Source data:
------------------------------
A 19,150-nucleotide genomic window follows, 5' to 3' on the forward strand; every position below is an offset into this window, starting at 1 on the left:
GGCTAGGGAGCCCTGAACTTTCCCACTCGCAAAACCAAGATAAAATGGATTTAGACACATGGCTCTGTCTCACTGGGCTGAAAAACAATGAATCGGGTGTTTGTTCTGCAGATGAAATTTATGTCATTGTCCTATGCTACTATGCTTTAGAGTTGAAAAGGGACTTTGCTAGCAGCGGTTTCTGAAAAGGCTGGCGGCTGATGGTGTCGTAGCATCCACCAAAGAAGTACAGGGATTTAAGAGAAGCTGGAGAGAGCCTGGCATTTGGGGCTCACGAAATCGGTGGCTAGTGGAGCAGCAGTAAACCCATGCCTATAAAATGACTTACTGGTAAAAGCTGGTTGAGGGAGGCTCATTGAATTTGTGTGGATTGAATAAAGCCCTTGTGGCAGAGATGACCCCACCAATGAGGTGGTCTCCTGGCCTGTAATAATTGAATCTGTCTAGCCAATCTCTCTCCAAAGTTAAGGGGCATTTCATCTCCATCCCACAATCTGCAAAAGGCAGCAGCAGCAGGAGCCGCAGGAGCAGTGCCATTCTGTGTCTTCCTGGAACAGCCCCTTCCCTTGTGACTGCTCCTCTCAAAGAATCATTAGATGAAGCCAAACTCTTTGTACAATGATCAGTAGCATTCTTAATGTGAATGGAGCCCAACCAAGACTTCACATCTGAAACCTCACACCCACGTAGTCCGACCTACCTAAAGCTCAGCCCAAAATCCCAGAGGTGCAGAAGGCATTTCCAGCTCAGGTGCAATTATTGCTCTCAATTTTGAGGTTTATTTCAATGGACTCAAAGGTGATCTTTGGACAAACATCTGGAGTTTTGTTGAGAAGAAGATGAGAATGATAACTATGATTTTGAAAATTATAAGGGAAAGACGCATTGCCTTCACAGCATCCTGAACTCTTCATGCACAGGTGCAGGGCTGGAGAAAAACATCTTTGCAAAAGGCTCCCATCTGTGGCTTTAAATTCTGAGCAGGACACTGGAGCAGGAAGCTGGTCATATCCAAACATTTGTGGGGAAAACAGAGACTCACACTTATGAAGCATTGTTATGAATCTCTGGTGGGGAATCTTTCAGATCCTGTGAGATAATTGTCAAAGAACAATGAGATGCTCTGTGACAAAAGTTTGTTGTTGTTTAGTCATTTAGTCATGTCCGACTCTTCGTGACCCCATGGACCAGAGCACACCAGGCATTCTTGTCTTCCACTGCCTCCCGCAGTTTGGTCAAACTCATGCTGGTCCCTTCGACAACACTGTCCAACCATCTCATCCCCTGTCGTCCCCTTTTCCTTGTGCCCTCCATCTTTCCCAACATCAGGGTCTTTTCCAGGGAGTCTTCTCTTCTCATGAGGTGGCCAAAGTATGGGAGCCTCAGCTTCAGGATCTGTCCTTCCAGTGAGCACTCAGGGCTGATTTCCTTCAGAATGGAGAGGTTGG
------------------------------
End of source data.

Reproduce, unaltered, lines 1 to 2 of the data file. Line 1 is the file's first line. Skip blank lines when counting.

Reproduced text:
A 19,150-nucleotide genomic window follows, 5' to 3' on the forward strand; every position below is an offset into this window, starting at 1 on the left:
GGCTAGGGAGCCCTGAACTTTCCCACTCGCAAAACCAAGATAAAATGGATTTAGACACATGGCTCTGTCTCACTGGGCTGAAAAACAATGAATCGGGTGTTTGTTCTGCAGATGAAATTTATGTCATTGTCCTATGCTACTATGCTTTAGAGTTGAAAAGGGACTTTGCTAGCAGCGGTTTCTGAAAAGGCTGGCGGCTGATGGTGTCGTAGCATCCACCAAAGAAGTACAGGGATTTAAGAGAAGCTGGAGAGAGCCTGGCATTTGGGGCTCACGAAATCGGTGGCTAGTGGAGCAGCAGTAAACCCATGCCTATAAAATGACTTACTGGTAAAAGCTGGTTGAGGGAGGCTCATTGAATTTGTGTGGATTGAATAAAGCCCTTGTGGCAGAGATGACCCCACCAATGAGGTGGTCTCCTGGCCTGTAATAATTGAATCTGTCTAGCCAATCTCTCTCCAAAGTTAAGGGGCATTTCATCTCCATCCCACAATCTGCAAAAGGCAGCAGCAGCAGGAGCCGCAGGAGCAGTGCCATTCTGTGTCTTCCTGGAACAGCCCCTTCCCTTGTGACTGCTCCTCTCAAAGAATCATTAGATGAAGCCAAACTCTTTGTACAATGATCAGTAGCATTCTTAATGTGAATGGAGCCCAACCAAGACTTCACATCTGAAACCTCACACCCACGTAGTCCGACCTACCTAAAGCTCAGCCCAAAATCCCAGAGGTGCAGAAGGCATTTCCAGCTCAGGTGCAATTATTGCTCTCAATTTTGAGGTTTATTTCAATGGACTCAAAGGTGATCTTTGGACAAACATCTGGAGTTTTGTTGAGAAGAAGATGAGAATGATAACTATGATTTTGAAAATTATAAGGGAAAGACGCATTGCCTTCACAGCATCCTGAACTCTTCATGCACAGGTGCAGGGCTGGAGAAAAACATCTTTGCAAAAGGCTCCCATCTGTGGCTTTAAATTCTGAGCAGGACACTGGAGCAGGAAGCTGGTCATATCCAAACATTTGTGGGGAAAACAGAGACTCACACTTATGAAGCATTGTTATGAATCTCTGGTGGGGAATCTTTCAGATCCTGTGAGATAATTGTCAAAGAACAATGAGATGCTCTGTGACAAAAGTTTGTTGTTGTTTAGTCATTTAGTCATGTCCGACTCTTCGTGACCCCATGGACCAGAGCACACCAGGCATTCTTGTCTTCCACTGCCTCCCGCAGTTTGGTCAAACTCATGCTGGTCCCTTCGACAACACTGTCCAACCATCTCATCCCCTGTCGTCCCCTTTTCCTTGTGCCCTCCATCTTTCCCAACATCAGGGTCTTTTCCAGGGAGTCTTCTCTTCTCATGAGGTGGCCAAAGTATGGGAGCCTCAGCTTCAGGATCTGTCCTTCCAGTGAGCACTCAGGGCTGATTTCCTTCAGAATGGAGAGGTTGG